Encyclopedia of Applied Electrochemistry

2014 Edition
| Editors: Gerhard Kreysa, Ken-ichiro Ota, Robert F. Savinell

High-Temperature Molten Salts

  • Mathieu Salanne
Reference work entry
DOI: https://doi.org/10.1007/978-1-4419-6996-5_502

Introduction

Molten salts, together with their low-temperature analogues, the room-temperature ionic liquids, constitute a particular class of electrolytes which do not contain any solvent. They are composed of inorganic ions only: The cations (Mp+) are metallic species while the anions (Xq−) can either be halides (F, Cl, Br, I) or polyatomic species (NO3 and CO32− mainly); the archetypal molten salt is sodium chloride NaCl. Being solid at ambient conditions, these salts are generally used in high-temperature applications (it is worth noting that some compounds have relatively low melting points, e.g., NaAlCl4 melts at 152 °C).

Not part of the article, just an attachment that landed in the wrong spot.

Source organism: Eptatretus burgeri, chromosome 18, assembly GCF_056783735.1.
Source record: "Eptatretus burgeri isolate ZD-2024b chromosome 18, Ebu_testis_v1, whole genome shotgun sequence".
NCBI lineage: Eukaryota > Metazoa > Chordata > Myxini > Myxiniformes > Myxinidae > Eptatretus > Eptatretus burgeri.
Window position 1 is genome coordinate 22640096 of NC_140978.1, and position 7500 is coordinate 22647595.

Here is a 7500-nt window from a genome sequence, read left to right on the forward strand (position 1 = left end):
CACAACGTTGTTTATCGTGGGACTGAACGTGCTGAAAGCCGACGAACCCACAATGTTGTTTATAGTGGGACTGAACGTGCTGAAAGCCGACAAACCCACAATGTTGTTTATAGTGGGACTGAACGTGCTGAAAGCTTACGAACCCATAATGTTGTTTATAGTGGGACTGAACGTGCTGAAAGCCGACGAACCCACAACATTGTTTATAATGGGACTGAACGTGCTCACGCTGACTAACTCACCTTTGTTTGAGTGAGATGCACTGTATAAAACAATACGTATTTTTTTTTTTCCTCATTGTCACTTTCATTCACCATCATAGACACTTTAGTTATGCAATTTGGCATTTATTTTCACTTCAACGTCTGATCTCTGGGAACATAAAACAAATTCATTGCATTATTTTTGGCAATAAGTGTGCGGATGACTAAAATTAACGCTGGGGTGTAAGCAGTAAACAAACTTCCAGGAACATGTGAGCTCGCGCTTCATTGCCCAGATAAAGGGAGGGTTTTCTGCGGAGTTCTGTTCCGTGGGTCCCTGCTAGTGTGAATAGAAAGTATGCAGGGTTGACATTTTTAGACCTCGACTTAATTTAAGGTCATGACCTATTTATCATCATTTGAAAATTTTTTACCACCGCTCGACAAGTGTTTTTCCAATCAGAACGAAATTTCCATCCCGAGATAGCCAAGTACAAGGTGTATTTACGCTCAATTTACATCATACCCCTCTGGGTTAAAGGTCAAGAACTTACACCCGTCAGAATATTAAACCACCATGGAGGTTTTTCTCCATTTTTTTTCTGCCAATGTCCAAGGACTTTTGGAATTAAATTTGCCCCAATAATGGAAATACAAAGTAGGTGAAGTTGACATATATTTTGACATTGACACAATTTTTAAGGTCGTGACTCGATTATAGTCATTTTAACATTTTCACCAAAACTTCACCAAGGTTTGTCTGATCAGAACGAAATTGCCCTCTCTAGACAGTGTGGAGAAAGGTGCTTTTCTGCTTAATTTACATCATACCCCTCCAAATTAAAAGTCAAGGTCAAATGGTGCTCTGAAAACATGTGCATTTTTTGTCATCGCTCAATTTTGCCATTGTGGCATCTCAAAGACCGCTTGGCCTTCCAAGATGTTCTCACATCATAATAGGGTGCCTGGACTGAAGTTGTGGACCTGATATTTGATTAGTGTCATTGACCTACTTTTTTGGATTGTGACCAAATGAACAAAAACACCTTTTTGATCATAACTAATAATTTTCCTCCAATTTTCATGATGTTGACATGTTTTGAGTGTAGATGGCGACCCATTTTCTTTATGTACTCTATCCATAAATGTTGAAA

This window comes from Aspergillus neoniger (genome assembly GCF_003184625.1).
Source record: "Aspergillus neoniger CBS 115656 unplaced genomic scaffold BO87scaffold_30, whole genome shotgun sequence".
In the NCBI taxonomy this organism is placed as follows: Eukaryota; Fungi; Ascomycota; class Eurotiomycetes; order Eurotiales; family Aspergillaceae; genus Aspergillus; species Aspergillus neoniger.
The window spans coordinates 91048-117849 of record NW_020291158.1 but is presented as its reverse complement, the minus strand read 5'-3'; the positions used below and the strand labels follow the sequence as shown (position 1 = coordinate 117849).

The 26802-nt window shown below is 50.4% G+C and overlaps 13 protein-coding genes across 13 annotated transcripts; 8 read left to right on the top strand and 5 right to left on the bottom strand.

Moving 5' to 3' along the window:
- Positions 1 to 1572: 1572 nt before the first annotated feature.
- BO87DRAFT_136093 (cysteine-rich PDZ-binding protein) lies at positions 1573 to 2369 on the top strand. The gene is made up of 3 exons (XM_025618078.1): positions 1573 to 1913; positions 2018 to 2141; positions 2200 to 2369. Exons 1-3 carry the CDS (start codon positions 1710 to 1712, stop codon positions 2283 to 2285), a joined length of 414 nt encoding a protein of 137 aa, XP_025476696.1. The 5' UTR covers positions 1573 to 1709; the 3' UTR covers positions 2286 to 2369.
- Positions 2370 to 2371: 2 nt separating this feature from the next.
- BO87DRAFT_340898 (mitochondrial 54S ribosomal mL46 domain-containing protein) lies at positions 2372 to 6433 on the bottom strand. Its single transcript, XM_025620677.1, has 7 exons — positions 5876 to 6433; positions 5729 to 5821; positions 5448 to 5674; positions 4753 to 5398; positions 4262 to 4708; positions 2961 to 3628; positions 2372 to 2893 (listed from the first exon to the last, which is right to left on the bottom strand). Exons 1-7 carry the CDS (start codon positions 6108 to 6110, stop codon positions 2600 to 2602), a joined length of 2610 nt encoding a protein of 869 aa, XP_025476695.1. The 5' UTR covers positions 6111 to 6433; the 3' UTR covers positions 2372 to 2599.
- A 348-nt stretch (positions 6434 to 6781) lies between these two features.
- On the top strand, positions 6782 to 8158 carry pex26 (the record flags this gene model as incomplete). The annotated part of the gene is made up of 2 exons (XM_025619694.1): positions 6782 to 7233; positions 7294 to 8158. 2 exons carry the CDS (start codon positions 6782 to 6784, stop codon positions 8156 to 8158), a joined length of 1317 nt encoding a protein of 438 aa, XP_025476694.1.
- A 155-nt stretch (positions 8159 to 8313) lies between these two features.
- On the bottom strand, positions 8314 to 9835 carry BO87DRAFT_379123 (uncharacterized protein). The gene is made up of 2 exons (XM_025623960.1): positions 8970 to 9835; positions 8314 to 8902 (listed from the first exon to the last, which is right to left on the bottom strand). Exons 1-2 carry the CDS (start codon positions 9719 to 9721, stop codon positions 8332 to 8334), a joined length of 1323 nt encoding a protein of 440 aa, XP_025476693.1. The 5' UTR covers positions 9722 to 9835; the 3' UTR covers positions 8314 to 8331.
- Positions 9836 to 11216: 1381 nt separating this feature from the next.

Despite the fact that the most important industrial applications of molten salts have started at the beginning of the twentieth century with the large-scale production of aluminum, their structure has long remained largely unknown. Most of the short-range structural properties can be attributed to the competition between packing effects and electrostatic...

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Copyright information

© Springer Science+Business Media New York 2014

Authors and Affiliations

  1. 1.Laboratoire PECSA, UMR 7195, Université Pierre et Marie CurieParisFrance